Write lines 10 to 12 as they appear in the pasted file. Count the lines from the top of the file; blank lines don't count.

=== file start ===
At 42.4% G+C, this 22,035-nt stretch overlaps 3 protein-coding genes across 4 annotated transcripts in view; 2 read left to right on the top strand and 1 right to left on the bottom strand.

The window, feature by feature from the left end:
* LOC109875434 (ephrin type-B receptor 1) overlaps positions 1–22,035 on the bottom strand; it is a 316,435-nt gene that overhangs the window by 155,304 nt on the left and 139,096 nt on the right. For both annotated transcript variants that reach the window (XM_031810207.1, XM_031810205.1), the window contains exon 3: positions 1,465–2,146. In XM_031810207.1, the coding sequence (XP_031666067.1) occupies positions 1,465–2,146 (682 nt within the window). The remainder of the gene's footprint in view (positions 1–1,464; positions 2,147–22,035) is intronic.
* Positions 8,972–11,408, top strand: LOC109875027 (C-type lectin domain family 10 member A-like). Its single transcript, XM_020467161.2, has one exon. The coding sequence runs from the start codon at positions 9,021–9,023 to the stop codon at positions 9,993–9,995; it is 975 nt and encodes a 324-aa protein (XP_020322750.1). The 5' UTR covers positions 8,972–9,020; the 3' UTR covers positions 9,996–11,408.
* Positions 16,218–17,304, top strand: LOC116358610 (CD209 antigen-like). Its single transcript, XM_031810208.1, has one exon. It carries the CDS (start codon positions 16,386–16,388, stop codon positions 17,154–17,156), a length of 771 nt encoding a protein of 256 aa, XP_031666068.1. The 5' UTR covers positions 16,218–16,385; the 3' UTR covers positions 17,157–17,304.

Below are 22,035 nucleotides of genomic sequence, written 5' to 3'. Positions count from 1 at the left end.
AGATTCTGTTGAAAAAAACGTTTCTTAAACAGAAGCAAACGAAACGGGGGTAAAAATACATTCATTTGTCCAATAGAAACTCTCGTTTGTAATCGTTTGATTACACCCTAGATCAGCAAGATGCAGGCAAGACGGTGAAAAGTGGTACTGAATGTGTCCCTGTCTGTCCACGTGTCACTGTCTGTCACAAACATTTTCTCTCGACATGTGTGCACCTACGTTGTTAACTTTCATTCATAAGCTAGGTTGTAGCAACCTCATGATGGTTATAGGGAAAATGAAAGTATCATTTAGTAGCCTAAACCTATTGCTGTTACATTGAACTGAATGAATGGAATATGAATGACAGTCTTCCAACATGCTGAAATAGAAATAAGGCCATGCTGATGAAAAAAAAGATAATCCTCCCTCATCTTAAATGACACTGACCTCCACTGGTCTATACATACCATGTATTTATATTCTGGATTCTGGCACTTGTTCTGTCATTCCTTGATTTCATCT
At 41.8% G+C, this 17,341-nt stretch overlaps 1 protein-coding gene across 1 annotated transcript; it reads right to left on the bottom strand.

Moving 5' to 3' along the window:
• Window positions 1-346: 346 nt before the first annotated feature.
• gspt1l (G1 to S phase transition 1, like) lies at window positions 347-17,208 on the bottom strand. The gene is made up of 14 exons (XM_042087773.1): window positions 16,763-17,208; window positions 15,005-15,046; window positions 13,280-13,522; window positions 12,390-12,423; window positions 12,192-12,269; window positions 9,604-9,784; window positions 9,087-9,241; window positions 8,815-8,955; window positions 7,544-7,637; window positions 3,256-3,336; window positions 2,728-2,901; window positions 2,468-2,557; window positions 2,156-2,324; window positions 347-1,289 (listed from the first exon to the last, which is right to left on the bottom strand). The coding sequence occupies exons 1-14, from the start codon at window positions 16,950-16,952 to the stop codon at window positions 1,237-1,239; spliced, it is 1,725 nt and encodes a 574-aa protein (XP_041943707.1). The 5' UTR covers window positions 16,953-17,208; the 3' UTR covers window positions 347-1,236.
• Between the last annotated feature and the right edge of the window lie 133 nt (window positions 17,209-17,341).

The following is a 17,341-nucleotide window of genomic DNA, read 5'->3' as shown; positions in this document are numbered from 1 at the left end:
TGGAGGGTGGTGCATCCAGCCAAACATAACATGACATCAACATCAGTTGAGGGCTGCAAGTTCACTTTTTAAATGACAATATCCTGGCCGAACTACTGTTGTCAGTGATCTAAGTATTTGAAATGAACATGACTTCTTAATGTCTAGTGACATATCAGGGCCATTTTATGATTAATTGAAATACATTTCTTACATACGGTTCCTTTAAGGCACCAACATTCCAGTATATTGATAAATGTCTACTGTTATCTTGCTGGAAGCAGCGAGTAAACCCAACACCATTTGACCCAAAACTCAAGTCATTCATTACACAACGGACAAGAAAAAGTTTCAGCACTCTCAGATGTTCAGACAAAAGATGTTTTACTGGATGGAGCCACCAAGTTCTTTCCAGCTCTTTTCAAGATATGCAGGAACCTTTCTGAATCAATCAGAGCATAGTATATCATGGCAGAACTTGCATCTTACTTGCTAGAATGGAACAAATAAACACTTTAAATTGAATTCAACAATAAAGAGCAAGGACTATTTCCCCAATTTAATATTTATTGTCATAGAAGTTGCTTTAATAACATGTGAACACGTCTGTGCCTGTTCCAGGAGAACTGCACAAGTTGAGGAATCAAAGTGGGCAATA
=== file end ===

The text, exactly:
• Window positions 1-346: 346 nt before the first annotated feature.
• gspt1l (G1 to S phase transition 1, like) lies at window positions 347-17,208 on the bottom strand. The gene is made up of 14 exons (XM_042087773.1): window positions 16,763-17,208; window positions 15,005-15,046; window positions 13,280-13,522; window positions 12,390-12,423; window positions 12,192-12,269; window positions 9,604-9,784; window positions 9,087-9,241; window positions 8,815-8,955; window positions 7,544-7,637; window positions 3,256-3,336; window positions 2,728-2,901; window positions 2,468-2,557; window positions 2,156-2,324; window positions 347-1,289 (listed from the first exon to the last, which is right to left on the bottom strand). The coding sequence occupies exons 1-14, from the start codon at window positions 16,950-16,952 to the stop codon at window positions 1,237-1,239; spliced, it is 1,725 nt and encodes a 574-aa protein (XP_041943707.1). The 5' UTR covers window positions 16,953-17,208; the 3' UTR covers window positions 347-1,236.
• Between the last annotated feature and the right edge of the window lie 133 nt (window positions 17,209-17,341).